(Page 2 of 2)
The surge narrative was employed to rally the American people to the cause of open-ended, armed nation building. That effort failed; the vast majority of Americans still consider the war to have been a colossal blunder. The public's appetite for the war in Iraq waned when they realized that the costs far outweighed the benefits, and their attitudes didn't improve after Petraeus' MacArthur-esque arrival in Baghdad. A June 2008 Gallup poll found that 60 percent of Americans considered the war in Iraq to have been a mistake, up from 53 percent in December 2006.
This skepticism was warranted. Even if the addition of tens of thousands more U.S. troops in early 2007 coincided with a decline in violence among Iraqis, that does not mean it caused the decline. Gentile points to evidence suggesting the trends were improving well before the first surge troops arrived in Iraq. That was not the lesson drawn by American elites, however, who believed that it had been so effective that it should be emulated in Afghanistan. Now the public has turned decisively against that war, too.
In general, the American people, quite wisely, are not willing to stay for "as long as it takes," nor to spend as much as it takes, to convert failed states into healthy ones.
Perhaps most importantly, neither are many members of the military. For those men and women on "the sharp end," Gentile explains, the reality of COIN warfare is becoming clearer by the day. In the end, they will have to convince civilians that better war-fighting tactics don't transform dubious interventions into worthy conflicts.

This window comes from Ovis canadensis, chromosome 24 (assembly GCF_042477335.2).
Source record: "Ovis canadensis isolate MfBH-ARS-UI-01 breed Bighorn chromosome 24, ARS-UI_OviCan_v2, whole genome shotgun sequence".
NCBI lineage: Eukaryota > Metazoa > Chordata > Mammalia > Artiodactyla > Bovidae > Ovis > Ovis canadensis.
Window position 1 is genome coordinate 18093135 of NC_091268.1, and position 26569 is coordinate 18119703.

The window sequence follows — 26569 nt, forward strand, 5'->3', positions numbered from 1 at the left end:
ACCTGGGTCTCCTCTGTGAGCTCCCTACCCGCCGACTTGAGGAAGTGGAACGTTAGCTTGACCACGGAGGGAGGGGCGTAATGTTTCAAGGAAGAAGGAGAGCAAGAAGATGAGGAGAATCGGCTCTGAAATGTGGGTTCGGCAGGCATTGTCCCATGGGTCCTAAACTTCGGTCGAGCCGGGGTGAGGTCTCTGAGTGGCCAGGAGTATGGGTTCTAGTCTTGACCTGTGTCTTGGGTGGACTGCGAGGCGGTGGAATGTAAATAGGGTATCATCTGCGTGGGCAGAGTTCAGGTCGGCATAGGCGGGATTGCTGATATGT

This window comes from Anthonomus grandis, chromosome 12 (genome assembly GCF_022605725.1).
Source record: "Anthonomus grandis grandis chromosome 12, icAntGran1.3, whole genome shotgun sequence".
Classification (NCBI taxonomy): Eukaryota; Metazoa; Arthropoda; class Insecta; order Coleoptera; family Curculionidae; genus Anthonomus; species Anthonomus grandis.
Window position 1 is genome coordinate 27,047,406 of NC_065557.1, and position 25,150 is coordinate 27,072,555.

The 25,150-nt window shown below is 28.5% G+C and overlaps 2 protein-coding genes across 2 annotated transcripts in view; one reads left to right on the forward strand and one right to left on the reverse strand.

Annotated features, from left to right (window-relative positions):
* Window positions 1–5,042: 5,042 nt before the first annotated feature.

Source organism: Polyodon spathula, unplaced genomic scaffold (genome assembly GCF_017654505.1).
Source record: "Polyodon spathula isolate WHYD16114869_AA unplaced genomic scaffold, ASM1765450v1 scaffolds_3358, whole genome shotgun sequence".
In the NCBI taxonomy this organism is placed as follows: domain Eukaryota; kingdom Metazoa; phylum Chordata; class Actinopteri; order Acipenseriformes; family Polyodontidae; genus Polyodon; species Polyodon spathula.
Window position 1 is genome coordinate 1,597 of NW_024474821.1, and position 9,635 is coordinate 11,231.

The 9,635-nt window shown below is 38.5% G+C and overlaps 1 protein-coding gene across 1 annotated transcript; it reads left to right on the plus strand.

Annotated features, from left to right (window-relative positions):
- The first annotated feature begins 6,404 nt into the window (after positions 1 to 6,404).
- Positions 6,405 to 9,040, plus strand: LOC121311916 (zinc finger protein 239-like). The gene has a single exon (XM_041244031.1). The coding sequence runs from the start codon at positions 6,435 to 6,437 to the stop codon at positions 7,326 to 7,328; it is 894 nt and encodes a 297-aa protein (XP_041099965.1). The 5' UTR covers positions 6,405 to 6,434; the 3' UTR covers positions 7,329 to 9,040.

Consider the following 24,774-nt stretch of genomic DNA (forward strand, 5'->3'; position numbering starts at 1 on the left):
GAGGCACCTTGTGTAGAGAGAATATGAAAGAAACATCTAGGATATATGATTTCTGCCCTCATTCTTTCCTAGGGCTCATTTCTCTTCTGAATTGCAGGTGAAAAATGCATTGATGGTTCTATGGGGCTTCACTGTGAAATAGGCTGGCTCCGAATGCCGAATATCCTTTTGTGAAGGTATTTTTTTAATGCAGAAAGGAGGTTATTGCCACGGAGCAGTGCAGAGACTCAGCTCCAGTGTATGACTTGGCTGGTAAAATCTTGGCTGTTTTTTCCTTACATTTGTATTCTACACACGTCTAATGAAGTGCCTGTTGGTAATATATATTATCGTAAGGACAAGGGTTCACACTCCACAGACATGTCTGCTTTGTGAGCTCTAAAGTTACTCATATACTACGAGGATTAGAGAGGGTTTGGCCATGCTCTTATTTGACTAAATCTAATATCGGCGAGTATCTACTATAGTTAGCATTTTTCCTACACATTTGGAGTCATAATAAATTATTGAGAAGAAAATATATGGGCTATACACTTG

In the closing pages, Gentile notes that "a story of failure and redemption" appeals to Americans, especially to the troops who want desperately to believe that their sacrifices were worthwhile. Likewise, members of the military are attracted to COIN because it links U.S. actions with "the ostensible moral objective of protecting innocent civilians and making their lives better."
"I lost five men from my cavalry squadron in west Baghdad in 2006-I understand this moral need," Gentile concludes. "But I also understand the need for truth, and in the end, to me, the truthâ€¦is more important for the American military and the American people than the maintenance of the myth."
Find this and hundreds of other interesting books at the Reason Shop, powered by Amazon.